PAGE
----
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Erie County expects to cancel more clinics, as vaccine supply is delayed

Erie County Executive Mark Poloncarz told his COVID briefing Tuesday he may have to cancel vaccination clinics set for Thursday and Friday because expected vaccine hasn’t shown up yet.

Three days of clinics have already been cancelled this week. County Health Commissioner Dr. Gale Burstein said this vaccine shortage means the number of people who get vaccinated remains small.

"Phase 1-A and Phase 1-B, we will not be able to make appointments and no facility will be able to make appointments for people who do not meet those criteria," Burstein said. "So we know that there are other agencies in our community that are offering vaccine right now and we know that pharmacies are up and running and they are vaccinating people who are 65 and older and they are only immunizing people that are 65 and older."

"We had a stand-by list of individuals who qualified, who will then get called in the final hour to say come down to where the clinic is and we will give you your dose. As a result of that, we have not wasted a single drop of vaccine," Poloncarz said.

Albany has now mandated that everywhere.

Because of secrecy and tight state lids on information, it’s not clear what’s going on in nursing homes over vaccinations for staff and patients. Poloncarz said he has been told there is progress.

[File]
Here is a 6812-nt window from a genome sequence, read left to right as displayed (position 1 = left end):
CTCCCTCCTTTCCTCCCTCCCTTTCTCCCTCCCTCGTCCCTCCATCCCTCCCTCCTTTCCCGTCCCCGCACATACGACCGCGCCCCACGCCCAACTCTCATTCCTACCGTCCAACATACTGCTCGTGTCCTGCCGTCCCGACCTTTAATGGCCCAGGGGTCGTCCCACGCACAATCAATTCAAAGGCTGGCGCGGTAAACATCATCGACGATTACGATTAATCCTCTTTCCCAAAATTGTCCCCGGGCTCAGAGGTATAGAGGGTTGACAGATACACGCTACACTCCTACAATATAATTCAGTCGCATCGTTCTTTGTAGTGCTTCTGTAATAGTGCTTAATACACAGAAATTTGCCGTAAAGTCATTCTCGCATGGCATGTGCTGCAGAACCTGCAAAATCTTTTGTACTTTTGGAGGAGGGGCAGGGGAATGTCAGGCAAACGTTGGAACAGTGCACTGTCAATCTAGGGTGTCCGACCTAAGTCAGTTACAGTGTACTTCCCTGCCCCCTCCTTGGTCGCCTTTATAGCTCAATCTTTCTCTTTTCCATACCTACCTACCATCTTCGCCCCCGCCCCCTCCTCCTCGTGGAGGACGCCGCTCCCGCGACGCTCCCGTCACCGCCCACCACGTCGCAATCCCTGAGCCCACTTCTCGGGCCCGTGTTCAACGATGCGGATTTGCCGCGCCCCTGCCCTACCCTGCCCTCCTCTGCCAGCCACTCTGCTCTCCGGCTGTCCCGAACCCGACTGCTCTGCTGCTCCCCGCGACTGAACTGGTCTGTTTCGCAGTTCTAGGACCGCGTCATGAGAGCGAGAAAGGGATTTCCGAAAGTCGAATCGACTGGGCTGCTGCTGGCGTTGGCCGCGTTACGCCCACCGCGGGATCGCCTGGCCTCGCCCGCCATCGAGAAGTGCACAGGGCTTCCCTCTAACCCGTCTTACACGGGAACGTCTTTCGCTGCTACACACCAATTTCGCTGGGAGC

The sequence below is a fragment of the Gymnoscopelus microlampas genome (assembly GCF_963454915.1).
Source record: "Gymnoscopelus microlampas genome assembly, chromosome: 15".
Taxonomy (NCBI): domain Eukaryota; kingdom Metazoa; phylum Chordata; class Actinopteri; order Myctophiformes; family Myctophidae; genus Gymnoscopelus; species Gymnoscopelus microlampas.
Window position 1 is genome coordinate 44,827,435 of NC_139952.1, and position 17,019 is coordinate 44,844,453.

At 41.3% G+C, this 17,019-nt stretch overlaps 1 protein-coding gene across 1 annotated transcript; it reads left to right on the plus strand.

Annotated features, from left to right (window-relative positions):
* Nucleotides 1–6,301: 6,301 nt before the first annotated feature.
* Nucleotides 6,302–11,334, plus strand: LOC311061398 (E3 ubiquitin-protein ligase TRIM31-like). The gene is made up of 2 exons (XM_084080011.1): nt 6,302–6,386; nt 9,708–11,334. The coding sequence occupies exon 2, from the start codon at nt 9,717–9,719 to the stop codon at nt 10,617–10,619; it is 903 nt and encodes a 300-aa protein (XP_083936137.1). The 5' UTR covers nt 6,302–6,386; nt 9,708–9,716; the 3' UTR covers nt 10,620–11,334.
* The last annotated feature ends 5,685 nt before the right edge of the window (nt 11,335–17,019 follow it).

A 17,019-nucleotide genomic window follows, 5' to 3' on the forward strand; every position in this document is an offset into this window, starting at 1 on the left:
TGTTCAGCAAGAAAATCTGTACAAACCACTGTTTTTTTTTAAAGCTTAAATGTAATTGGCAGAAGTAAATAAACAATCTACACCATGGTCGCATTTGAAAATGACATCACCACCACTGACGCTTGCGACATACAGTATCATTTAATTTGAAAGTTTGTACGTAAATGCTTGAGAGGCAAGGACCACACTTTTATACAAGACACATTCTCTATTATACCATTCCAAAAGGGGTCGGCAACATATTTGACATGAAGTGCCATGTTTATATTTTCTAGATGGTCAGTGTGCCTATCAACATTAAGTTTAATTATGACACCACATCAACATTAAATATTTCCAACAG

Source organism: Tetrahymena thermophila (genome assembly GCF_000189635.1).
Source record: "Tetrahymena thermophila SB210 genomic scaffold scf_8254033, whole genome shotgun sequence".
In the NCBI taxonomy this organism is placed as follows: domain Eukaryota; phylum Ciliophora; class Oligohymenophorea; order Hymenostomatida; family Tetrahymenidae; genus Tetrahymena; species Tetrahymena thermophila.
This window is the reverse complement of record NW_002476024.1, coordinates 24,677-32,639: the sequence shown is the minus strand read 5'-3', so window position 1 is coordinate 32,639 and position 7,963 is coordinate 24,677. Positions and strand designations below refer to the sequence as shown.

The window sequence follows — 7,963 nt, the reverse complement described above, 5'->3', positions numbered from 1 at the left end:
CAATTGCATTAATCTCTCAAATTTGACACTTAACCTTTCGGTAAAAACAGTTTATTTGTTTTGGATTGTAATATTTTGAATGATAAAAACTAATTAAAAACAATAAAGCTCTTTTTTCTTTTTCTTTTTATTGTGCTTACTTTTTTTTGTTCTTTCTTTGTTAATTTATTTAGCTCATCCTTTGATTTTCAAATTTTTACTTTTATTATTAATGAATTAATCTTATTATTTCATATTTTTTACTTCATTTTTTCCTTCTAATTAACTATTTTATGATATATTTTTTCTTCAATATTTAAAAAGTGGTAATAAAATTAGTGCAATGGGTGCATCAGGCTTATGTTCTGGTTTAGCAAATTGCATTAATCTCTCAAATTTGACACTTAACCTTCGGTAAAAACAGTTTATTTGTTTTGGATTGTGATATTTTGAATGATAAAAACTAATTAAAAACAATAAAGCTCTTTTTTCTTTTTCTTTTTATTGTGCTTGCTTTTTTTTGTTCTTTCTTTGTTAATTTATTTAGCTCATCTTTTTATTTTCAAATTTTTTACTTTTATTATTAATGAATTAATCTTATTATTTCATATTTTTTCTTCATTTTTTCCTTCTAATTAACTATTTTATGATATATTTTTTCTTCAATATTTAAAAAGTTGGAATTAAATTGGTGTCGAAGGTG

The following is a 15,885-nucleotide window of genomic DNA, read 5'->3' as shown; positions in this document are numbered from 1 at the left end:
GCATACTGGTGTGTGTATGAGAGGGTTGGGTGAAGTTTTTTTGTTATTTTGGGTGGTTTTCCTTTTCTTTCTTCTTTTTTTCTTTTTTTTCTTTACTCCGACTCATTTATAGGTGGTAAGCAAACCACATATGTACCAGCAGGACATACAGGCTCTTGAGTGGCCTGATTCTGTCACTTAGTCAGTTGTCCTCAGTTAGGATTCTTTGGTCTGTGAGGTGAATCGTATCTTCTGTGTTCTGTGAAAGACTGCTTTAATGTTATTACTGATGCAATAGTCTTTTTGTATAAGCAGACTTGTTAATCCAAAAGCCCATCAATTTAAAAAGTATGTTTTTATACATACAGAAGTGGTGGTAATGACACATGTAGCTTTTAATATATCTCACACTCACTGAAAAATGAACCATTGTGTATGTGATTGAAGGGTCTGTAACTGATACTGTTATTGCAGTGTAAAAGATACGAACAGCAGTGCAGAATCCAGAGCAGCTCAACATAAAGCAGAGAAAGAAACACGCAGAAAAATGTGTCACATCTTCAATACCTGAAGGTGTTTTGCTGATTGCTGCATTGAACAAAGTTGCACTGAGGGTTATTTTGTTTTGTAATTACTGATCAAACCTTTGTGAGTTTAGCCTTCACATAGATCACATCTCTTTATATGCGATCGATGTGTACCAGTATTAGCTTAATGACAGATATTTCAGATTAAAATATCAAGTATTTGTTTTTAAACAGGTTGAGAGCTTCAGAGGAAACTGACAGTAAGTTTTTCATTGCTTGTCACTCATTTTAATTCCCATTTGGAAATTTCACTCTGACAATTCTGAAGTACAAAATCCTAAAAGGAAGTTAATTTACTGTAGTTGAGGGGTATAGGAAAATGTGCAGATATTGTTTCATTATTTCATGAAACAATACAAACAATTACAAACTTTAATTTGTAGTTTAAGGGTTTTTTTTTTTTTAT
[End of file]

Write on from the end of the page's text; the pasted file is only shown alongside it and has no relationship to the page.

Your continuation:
"Thirty-four out of 35 nursing homes have at least received their first dose and they were moving to finish that with both their staff as well as their patients," he said. "Unfortunately, not every patient has accepted the dosage and neither have all the staff. It varies."

As of Monday, the governor’s office reported around two-thirds of patients across the state had accepted the vaccination first round, while in some areas up to half of the staff have refused the shots. There are around 130,000 nursing home staffers.

Catholic Health said 54% of the workers in its nursing homes have been vaccinated.

Mike Desmond is one of Western New York’s most experienced reporters, having spent nearly a half-century covering the region for newspapers, television stations and public radio. He has been with WBFO and its predecessor, WNED-AM, since 1988. As a reporter for WBFO, he has covered literally thousands of stories involving education, science, business, the environment and many other issues. Mike has been a long-time theater reviewer for a variety of publications and was formerly a part-time reporter for The New York Times.
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